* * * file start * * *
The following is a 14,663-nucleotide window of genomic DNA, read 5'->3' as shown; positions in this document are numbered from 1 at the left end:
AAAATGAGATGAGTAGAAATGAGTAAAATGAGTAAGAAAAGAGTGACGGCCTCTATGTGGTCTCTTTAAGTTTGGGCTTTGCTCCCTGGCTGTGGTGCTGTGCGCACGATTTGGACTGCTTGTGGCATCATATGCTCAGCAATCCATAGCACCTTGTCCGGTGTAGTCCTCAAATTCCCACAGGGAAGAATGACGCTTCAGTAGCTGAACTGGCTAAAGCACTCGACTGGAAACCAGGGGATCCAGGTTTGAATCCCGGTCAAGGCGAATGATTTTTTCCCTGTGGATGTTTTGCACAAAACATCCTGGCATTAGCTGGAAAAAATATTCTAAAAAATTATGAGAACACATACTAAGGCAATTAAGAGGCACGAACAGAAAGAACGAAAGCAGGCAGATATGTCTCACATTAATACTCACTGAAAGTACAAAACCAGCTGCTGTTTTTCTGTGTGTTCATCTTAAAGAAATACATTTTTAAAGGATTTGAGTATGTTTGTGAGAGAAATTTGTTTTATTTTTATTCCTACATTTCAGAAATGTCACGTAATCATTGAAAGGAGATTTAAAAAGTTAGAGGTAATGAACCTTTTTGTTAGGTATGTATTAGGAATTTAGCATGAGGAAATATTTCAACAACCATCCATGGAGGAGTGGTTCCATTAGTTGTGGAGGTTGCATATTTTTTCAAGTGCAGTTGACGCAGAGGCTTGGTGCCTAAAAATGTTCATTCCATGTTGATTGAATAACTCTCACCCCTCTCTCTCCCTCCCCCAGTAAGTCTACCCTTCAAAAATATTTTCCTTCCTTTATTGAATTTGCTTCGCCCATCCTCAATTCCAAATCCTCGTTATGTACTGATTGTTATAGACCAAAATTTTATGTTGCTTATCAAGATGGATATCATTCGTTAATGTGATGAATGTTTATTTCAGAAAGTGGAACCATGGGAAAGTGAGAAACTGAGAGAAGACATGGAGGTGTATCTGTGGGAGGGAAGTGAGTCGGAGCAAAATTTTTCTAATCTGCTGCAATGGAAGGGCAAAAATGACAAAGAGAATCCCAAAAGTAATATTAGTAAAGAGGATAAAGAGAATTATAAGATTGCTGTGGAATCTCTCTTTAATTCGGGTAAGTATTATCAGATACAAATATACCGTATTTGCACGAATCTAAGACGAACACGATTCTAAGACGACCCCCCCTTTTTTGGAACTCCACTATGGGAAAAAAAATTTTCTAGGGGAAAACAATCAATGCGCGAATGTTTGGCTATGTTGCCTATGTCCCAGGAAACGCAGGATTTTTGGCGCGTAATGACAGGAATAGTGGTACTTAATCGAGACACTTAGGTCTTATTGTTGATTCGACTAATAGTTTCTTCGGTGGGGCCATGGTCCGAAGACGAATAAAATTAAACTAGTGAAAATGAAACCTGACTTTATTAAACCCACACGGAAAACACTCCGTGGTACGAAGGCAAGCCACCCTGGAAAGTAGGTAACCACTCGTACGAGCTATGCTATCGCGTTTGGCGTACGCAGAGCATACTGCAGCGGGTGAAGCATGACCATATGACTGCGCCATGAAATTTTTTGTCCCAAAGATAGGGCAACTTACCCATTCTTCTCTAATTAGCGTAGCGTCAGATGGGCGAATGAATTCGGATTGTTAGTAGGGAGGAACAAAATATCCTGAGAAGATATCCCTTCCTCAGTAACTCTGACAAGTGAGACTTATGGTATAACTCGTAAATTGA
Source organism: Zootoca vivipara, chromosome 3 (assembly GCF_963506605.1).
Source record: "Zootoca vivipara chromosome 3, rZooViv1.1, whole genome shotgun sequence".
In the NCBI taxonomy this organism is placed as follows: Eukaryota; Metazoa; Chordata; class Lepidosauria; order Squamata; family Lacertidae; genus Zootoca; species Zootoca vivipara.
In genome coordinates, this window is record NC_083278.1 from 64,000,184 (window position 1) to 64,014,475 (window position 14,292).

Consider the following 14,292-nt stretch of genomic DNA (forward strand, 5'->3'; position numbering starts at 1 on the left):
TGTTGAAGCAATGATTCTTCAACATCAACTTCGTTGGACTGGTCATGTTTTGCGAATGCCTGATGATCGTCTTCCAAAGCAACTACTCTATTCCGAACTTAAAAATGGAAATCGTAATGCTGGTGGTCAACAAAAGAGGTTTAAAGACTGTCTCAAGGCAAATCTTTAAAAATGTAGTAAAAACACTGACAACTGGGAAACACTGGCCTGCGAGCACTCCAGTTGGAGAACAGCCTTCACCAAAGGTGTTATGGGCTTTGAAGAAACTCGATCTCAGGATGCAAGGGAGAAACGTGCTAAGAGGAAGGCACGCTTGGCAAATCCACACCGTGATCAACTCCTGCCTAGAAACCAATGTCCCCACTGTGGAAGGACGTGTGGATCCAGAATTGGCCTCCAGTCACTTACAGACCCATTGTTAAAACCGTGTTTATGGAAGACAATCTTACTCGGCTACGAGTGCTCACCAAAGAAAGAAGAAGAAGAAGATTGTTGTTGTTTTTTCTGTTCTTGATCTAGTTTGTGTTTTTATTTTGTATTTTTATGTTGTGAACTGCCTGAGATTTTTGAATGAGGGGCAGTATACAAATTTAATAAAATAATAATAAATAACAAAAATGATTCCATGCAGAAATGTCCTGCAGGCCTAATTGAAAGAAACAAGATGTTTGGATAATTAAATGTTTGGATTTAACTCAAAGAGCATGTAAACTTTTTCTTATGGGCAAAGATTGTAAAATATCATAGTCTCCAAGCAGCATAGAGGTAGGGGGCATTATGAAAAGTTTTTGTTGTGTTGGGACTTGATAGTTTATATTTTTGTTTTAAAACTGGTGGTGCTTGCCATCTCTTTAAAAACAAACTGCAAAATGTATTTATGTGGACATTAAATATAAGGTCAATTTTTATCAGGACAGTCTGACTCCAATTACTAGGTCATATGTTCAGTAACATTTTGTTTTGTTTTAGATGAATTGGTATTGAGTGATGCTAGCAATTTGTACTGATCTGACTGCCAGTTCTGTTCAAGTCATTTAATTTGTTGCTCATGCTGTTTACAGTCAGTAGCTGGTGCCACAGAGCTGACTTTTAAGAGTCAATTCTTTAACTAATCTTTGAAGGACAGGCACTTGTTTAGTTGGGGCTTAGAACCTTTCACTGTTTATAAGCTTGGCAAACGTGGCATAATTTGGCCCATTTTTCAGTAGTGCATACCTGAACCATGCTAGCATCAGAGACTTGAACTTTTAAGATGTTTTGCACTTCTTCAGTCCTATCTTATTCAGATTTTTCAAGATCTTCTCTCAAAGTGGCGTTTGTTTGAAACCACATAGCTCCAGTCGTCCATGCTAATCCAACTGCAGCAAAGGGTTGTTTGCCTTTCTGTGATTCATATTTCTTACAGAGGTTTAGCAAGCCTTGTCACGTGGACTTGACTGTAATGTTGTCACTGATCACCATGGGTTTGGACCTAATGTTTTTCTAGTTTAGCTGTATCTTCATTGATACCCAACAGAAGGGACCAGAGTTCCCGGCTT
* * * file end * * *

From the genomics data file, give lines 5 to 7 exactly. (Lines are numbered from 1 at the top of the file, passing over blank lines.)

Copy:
In the NCBI taxonomy this organism is placed as follows: Eukaryota; Metazoa; Chordata; class Lepidosauria; order Squamata; family Lacertidae; genus Zootoca; species Zootoca vivipara.
In genome coordinates, this window is record NC_083278.1 from 64,000,184 (window position 1) to 64,014,475 (window position 14,292).

Consider the following 14,292-nt stretch of genomic DNA (forward strand, 5'->3'; position numbering starts at 1 on the left):